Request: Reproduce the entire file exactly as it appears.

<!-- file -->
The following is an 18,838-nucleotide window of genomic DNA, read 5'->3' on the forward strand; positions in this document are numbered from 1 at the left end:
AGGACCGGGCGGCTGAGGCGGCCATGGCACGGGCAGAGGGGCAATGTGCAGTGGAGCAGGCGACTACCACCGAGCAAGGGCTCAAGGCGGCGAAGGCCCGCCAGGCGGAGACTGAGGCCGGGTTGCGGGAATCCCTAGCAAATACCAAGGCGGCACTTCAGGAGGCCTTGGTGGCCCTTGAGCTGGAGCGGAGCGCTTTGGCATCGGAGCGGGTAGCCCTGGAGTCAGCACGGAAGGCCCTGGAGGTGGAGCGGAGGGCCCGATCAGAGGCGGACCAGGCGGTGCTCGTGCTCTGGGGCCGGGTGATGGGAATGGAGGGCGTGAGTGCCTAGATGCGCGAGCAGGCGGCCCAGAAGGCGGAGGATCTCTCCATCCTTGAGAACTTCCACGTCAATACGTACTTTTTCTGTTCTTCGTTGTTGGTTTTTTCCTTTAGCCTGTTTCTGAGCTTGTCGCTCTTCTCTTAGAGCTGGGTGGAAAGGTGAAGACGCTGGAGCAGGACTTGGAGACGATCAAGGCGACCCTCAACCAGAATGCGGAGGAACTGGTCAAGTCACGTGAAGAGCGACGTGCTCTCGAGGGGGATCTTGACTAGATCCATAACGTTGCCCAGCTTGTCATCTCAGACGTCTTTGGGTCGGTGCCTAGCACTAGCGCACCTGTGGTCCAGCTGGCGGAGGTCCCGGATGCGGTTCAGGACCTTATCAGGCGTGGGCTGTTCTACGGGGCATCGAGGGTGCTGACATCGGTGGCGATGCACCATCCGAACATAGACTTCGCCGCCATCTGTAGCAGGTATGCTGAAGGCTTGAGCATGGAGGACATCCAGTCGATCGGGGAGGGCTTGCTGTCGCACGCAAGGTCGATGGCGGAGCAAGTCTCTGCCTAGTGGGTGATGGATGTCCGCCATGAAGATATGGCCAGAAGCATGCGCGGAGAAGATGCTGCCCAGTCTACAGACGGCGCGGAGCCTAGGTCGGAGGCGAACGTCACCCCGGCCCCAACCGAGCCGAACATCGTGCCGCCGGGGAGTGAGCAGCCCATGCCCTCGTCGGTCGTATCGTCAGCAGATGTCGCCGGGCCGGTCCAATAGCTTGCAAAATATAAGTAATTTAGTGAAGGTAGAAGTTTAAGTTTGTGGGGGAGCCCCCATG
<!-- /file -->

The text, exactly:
The following is an 18,838-nucleotide window of genomic DNA, read 5'->3' on the forward strand; positions in this document are numbered from 1 at the left end:
AGGACCGGGCGGCTGAGGCGGCCATGGCACGGGCAGAGGGGCAATGTGCAGTGGAGCAGGCGACTACCACCGAGCAAGGGCTCAAGGCGGCGAAGGCCCGCCAGGCGGAGACTGAGGCCGGGTTGCGGGAATCCCTAGCAAATACCAAGGCGGCACTTCAGGAGGCCTTGGTGGCCCTTGAGCTGGAGCGGAGCGCTTTGGCATCGGAGCGGGTAGCCCTGGAGTCAGCACGGAAGGCCCTGGAGGTGGAGCGGAGGGCCCGATCAGAGGCGGACCAGGCGGTGCTCGTGCTCTGGGGCCGGGTGATGGGAATGGAGGGCGTGAGTGCCTAGATGCGCGAGCAGGCGGCCCAGAAGGCGGAGGATCTCTCCATCCTTGAGAACTTCCACGTCAATACGTACTTTTTCTGTTCTTCGTTGTTGGTTTTTTCCTTTAGCCTGTTTCTGAGCTTGTCGCTCTTCTCTTAGAGCTGGGTGGAAAGGTGAAGACGCTGGAGCAGGACTTGGAGACGATCAAGGCGACCCTCAACCAGAATGCGGAGGAACTGGTCAAGTCACGTGAAGAGCGACGTGCTCTCGAGGGGGATCTTGACTAGATCCATAACGTTGCCCAGCTTGTCATCTCAGACGTCTTTGGGTCGGTGCCTAGCACTAGCGCACCTGTGGTCCAGCTGGCGGAGGTCCCGGATGCGGTTCAGGACCTTATCAGGCGTGGGCTGTTCTACGGGGCATCGAGGGTGCTGACATCGGTGGCGATGCACCATCCGAACATAGACTTCGCCGCCATCTGTAGCAGGTATGCTGAAGGCTTGAGCATGGAGGACATCCAGTCGATCGGGGAGGGCTTGCTGTCGCACGCAAGGTCGATGGCGGAGCAAGTCTCTGCCTAGTGGGTGATGGATGTCCGCCATGAAGATATGGCCAGAAGCATGCGCGGAGAAGATGCTGCCCAGTCTACAGACGGCGCGGAGCCTAGGTCGGAGGCGAACGTCACCCCGGCCCCAACCGAGCCGAACATCGTGCCGCCGGGGAGTGAGCAGCCCATGCCCTCGTCGGTCGTATCGTCAGCAGATGTCGCCGGGCCGGTCCAATAGCTTGCAAAATATAAGTAATTTAGTGAAGGTAGAAGTTTAAGTTTGTGGGGGAGCCCCCATG